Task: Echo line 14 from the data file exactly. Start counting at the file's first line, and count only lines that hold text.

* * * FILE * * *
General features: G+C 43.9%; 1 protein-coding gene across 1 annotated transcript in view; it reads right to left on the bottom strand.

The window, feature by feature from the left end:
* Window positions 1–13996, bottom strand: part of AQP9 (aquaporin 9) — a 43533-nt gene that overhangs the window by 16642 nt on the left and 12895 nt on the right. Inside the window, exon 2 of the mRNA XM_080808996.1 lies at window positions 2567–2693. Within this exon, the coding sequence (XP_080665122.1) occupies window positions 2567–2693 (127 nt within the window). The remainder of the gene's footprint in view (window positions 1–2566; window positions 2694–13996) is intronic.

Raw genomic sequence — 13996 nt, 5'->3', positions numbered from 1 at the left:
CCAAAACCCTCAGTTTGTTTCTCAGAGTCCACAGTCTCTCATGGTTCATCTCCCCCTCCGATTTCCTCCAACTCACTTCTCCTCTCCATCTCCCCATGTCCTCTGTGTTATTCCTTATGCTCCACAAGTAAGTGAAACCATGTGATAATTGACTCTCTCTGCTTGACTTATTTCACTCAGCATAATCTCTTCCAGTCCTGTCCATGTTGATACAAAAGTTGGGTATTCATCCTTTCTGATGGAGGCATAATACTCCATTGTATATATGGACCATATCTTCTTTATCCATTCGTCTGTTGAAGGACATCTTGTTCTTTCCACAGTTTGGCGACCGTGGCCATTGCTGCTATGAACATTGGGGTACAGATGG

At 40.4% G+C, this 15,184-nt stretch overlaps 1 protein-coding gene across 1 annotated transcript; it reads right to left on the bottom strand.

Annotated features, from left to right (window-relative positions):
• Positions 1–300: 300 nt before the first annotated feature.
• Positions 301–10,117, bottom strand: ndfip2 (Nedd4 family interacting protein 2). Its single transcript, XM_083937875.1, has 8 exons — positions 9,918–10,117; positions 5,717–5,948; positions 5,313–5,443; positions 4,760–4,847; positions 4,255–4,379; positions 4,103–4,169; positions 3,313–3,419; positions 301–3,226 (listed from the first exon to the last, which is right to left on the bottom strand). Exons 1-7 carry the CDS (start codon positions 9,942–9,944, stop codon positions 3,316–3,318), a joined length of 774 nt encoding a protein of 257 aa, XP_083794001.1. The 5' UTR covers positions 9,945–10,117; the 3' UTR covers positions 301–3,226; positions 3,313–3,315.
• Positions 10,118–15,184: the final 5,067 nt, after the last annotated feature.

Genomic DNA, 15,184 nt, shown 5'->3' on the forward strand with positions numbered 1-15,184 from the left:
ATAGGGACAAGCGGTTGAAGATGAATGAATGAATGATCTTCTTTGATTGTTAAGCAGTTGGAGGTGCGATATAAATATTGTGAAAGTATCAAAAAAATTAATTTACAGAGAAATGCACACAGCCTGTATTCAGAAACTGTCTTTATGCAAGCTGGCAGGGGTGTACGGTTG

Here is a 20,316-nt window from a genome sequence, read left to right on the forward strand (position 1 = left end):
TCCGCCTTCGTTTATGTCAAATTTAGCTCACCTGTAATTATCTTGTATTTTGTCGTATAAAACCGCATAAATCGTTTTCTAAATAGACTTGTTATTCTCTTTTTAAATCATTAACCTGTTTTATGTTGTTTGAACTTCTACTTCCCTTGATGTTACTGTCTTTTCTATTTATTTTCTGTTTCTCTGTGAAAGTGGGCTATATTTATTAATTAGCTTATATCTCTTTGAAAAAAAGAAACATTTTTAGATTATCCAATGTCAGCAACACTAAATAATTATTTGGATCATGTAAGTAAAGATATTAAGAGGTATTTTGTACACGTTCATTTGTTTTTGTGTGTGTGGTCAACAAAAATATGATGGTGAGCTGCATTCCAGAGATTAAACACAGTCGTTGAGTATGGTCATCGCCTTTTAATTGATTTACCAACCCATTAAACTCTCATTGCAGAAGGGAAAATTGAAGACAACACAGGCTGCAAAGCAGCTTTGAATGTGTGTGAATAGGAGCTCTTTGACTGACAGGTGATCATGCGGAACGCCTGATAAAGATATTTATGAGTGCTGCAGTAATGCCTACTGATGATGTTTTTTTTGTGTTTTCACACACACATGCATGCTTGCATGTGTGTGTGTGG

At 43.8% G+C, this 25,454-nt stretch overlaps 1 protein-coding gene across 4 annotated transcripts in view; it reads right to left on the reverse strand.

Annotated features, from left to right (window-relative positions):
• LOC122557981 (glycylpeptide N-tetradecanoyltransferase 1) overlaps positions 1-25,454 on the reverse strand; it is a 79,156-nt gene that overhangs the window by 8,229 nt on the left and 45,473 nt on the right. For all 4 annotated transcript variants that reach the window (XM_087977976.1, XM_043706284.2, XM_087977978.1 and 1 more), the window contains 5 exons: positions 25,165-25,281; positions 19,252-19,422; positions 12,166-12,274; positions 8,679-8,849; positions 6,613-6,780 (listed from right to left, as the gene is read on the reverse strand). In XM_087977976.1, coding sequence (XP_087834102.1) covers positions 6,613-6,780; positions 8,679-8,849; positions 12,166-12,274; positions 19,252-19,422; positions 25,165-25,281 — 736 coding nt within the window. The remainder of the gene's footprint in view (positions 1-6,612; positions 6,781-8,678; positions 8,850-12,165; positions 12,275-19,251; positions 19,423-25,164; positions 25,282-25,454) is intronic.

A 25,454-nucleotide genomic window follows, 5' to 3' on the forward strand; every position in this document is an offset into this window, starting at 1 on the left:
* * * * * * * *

TCCGCCTTCGTTTATGTCAAATTTAGCTCACCTGTAATTATCTTGTATTTTGTCGTATAAAACCGCATAAATCGTTTTCTAAATAGACTTGTTATTCTCTTTTTAAATCATTAACCTGTTTTATGTTGTTTGAACTTCTACTTCCCTTGATGTTACTGTCTTTTCTATTTATTTTCTGTTTCTCTGTGAAAGTGGGCTATATTTATTAATTAGCTTATATCTCTTTGAAAAAAAGAAACATTTTTAGATTATCCAATGTCAGCAACACTAAATAATTATTTGGATCATGTAAGTAAAGATATTAAGAGGTATTTTGTACACGTTCATTTGTTTTTGTGTGTGTGGTCAACAAAAATATGATGGTGAGCTGCATTCCAGAGATTAAACACAGTCGTTGAGTATGGTCATCGCCTTTTAATTGATTTACCAACCCATTAAACTCTCATTGCAGAAGGGAAAATTGAAGACAACACAGGCTGCAAAGCAGCTTTGAATGTGTGTGAATAGGAGCTCTTTGACTGACAGGTGATCATGCGGAACGCCTGATAAAGATATTTATGAGTGCTGCAGTAATGCCTACTGATGATGTTTTTTTTGTGTTTTCACACACACATGCATGCTTGCATGTGTGTGTGTGG